And you know, you said it best right there that if we do this when we get our tests in because you’re an integral part of this, and you’re gonna, you’re gonna help us try and figure this out tests that we’re looking at, will upload to the CDC to help them have real time history. We’re gonna have a snapshot of our area, it would be so cool to we’re all in this together kind of attitude. Well, let’s bring the data in together. I did have a very interesting discussion which you and I have talked about with the manager at our surgery center today, Chris, and he was like, but what do you do if you start testing employees does do you have to shut up? I mean, then all of a sudden get into these ethical, theoretical, where do we go blah blah blah, like you just just go down rabbit holes. All I know is we got to start getting some data and we can start doing it between you and I we can get our patients involved we can get people coming in if you want to get a finger prick and find out if your IgG positive. I know I will feel more comfortable going to the hospital I know I’ll feel more comfortable hugging my wife. If we’re both IgG positive whether I’m wrong we’re just going to learn over time but there’s no way to test it.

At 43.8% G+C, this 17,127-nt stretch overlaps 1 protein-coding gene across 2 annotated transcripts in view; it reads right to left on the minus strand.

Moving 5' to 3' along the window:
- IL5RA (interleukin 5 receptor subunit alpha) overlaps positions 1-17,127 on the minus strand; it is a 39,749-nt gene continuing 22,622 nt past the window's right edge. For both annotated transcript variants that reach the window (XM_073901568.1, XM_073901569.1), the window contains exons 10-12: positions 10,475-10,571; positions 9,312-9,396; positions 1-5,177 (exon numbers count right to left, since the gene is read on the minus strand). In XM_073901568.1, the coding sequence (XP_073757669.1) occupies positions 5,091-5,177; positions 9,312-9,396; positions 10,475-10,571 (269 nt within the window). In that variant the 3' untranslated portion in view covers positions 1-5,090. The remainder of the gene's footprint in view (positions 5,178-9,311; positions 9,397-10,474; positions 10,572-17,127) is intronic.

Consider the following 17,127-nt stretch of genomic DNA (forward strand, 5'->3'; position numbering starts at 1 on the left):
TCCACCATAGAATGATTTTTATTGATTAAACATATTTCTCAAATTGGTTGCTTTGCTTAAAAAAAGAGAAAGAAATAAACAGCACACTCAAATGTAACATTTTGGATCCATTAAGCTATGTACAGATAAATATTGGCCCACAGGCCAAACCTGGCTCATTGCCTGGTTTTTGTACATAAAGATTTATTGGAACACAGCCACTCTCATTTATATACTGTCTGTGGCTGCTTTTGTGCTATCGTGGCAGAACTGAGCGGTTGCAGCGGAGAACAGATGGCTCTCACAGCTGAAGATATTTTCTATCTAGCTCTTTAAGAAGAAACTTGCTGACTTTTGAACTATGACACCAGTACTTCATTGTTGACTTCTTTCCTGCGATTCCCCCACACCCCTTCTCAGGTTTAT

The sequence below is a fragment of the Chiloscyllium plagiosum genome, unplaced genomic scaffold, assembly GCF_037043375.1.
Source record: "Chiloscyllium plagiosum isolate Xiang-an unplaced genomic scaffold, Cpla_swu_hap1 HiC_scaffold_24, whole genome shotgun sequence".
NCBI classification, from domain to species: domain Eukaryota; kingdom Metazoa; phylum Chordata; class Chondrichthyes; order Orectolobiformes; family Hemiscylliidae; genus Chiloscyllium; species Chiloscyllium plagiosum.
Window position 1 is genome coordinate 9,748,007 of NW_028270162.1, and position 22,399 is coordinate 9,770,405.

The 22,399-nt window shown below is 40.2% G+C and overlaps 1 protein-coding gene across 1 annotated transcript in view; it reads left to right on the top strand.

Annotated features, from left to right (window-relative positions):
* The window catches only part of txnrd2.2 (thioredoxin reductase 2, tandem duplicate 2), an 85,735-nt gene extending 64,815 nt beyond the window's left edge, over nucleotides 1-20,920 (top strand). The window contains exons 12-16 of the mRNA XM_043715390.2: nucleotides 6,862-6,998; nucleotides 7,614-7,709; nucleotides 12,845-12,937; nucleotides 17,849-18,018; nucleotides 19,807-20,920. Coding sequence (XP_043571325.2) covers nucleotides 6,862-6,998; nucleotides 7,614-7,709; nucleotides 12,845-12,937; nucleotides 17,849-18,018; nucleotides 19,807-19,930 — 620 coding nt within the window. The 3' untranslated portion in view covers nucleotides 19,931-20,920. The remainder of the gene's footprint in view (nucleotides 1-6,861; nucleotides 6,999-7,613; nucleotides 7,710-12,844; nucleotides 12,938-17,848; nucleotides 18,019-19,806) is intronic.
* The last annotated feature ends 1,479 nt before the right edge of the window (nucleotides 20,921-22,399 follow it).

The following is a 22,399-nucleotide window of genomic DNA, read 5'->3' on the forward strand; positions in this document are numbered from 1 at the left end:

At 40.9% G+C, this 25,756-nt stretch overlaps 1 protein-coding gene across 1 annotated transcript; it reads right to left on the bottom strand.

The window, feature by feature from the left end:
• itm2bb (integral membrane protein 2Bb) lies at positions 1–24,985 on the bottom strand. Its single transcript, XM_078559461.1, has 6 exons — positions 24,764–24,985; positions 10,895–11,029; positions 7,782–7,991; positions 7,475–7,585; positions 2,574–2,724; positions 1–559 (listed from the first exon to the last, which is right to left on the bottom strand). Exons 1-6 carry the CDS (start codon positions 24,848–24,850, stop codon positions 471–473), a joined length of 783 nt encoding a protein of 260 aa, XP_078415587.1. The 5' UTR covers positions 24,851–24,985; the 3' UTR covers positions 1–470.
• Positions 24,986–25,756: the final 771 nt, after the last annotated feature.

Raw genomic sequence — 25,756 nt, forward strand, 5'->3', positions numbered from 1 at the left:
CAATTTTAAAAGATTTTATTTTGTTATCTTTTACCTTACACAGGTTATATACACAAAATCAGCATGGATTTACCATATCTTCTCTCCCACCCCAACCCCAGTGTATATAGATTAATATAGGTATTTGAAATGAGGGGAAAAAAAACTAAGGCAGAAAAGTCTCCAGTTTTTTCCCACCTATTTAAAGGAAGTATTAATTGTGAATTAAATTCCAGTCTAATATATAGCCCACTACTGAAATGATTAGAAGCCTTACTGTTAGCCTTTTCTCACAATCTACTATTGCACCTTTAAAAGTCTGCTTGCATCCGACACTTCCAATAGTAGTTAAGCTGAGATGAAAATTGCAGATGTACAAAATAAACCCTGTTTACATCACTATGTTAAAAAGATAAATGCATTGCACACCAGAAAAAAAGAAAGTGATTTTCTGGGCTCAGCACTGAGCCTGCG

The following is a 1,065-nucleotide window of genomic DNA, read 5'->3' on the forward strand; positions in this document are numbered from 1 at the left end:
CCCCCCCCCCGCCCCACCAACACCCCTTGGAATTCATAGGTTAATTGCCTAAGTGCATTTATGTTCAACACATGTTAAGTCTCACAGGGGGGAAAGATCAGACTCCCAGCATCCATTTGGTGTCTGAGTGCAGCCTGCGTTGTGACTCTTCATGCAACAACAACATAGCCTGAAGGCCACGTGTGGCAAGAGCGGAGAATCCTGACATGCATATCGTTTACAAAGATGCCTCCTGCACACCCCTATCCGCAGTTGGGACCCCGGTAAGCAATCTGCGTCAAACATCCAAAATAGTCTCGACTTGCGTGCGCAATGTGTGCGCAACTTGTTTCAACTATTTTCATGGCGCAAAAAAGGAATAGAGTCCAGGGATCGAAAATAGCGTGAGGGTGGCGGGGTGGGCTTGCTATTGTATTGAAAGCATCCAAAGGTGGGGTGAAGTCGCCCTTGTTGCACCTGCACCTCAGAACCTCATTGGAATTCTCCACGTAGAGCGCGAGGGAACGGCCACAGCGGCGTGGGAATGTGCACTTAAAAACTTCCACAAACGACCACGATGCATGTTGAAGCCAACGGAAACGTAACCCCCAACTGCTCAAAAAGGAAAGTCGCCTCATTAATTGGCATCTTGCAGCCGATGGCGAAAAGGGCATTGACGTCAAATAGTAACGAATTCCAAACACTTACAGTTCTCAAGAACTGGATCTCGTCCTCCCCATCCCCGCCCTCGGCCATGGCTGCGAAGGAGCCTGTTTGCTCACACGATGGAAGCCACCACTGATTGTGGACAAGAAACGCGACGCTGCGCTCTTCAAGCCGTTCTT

Right and and some of this, you know, information that we’re going to gather now, you know, will be available later that we can look back at and reanalyze. So we’ve got a, we’ve got to build that data set. And that’s kind of the pitch that I would make to our patients and the community at large. You know, if someone says to me right now, should I get tested for antibodies? You know, is there value to it? I would say there is you just have to understand what that value is. And right now, there’s a little bit less of a value personally, although there’s definitely some, like you just said, but there’s a big community impact that we can we can have.

Okay, so you always end up with some great little nugget. Say that one more time right now.

So, as it stands right now, you’ll have some information for yourself. I can’t tell you if you’re immune. We can tell you if you’ve been exposed, which is on the mind of many people. I had that illness two months ago, they tested me for flu, it was negative. But now that I know that I know more about COVID why couldn’t I have had COVID at that time? This can answer that question. But it can’t tell me if I’m immune. But on a population level, it can start telling us what that prevalence of disease is, it then can feed back and make our tests better. Because now we know what the prevalence is. It has ripple effects,

This is usually the stuff that’s discussed in an academic institution behind ivory tower. Now we’re just like, we’re all in it people let’s all do this. That’s, that’s what’s cool.